UK former Prime Minister Boris Johnson will not enter the contest to become the next Conservative party leader and therefore the next prime minister, Britain’s PA Media news agency reported Sunday.
Johnson claimed to have garnered the support of 100 MPs – the minimum number required to clear the threshold to appear on the ballot for the Conservative party membership – but declined to run, saying “this would simply not be the right thing to do” as “you can’t govern effectively unless you have a united party in Parliament,” according to PA.
His announcement comes after Britain’s former Finance Minister Rishi Sunak officially entered the race to lead the Conservative party, his second attempt at the position this year.
Sunak has already collected the required 100 nominations from Tory party members in order to run. Sunak had attempted to become leader seven weeks ago following the resignation of Johnson, but lost to Liz Truss who stepped down on Thursday.
And here is the former PM’s statement in full – he claims to have reached 102 backers although only 57 MPs had publicly declared their support for him.
“In the last few days I have been overwhelmed by the number of people who suggested that I should once again contest the Conservative Party leadership, both among the public and among friends and colleagues in Parliament. I have been attracted because I led our party into a massive election victory less than three years ago – and I believe I am therefore uniquely placed to avert a general election now.
A general election would be a further disastrous distraction just when the Government must focus on the economic pressures faced by families across the country. I believe I am well placed to deliver a Conservative victory in 2024 – and tonight I can confirm that I have cleared the very high hurdle of 102 nominations, including a proposer and a seconder, and I could put my nomination in tomorrow.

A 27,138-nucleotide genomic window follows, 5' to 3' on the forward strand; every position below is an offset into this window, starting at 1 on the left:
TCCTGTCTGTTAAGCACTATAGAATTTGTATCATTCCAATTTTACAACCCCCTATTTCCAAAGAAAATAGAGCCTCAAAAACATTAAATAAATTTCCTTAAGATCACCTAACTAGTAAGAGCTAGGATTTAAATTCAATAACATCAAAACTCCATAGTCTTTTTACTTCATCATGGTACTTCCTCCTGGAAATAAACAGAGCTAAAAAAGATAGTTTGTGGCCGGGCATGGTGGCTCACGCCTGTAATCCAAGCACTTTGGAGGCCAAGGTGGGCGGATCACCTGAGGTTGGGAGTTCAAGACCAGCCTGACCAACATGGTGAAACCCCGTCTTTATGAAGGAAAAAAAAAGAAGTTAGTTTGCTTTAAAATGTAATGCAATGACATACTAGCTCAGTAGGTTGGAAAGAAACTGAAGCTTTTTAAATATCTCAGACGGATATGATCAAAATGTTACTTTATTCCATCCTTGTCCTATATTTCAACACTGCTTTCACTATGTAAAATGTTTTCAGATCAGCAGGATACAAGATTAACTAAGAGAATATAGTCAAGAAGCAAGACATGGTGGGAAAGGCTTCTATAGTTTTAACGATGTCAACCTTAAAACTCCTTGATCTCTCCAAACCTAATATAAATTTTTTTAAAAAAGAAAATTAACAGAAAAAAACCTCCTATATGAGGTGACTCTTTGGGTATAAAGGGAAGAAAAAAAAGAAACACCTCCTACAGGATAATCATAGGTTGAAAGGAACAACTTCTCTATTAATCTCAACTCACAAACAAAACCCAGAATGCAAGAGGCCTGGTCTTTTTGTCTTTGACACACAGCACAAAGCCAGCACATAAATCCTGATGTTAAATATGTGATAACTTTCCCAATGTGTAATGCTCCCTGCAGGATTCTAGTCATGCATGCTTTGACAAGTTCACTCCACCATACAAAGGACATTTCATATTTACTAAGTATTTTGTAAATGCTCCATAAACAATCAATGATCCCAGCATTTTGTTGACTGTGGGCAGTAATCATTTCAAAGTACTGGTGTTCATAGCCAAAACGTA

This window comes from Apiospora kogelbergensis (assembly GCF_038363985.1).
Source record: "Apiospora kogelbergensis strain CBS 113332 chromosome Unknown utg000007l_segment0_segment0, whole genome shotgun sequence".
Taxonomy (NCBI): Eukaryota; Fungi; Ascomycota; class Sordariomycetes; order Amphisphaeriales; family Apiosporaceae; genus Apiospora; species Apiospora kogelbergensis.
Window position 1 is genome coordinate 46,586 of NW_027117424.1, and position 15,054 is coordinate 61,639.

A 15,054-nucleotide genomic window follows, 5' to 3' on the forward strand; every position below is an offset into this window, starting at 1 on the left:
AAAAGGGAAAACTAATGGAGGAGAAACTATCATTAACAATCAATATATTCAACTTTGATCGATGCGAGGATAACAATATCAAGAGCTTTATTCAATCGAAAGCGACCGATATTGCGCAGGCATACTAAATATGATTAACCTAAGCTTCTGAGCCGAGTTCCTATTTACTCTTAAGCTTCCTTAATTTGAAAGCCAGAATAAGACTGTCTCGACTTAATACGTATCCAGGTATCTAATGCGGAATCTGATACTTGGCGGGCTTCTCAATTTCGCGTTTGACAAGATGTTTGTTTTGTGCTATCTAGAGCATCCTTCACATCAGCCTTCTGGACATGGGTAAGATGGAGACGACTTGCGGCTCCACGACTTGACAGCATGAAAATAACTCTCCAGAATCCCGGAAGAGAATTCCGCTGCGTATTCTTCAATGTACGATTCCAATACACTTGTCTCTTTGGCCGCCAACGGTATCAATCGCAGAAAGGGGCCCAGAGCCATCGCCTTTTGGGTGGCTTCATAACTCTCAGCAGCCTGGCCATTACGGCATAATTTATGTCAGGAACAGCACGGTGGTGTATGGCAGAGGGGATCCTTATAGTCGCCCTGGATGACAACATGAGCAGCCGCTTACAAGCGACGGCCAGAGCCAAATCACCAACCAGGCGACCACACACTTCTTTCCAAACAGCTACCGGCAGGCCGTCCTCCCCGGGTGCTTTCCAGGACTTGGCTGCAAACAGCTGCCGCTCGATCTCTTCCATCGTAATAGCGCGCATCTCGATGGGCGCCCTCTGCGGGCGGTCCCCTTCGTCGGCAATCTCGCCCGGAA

There is a very good chance that I would be successful in the election with Conservative Party members – and that I could indeed be back in Downing Street on Friday. But in the course of the last days I have sadly come to the conclusion that this would simply not be the right thing to do. You can’t govern effectively unless you have a united party in parliament.
And though I have reached out to both Rishi (Sunak) and Penny (Mordaunt) – because I hoped that we could come together in the national interest – we have sadly not been able to work out a way of doing this. Therefore I am afraid the best thing is that I do not allow my nomination to go forward and commit my support to whoever succeeds. “I believe I have much to offer but I am afraid that this is simply not the right time.”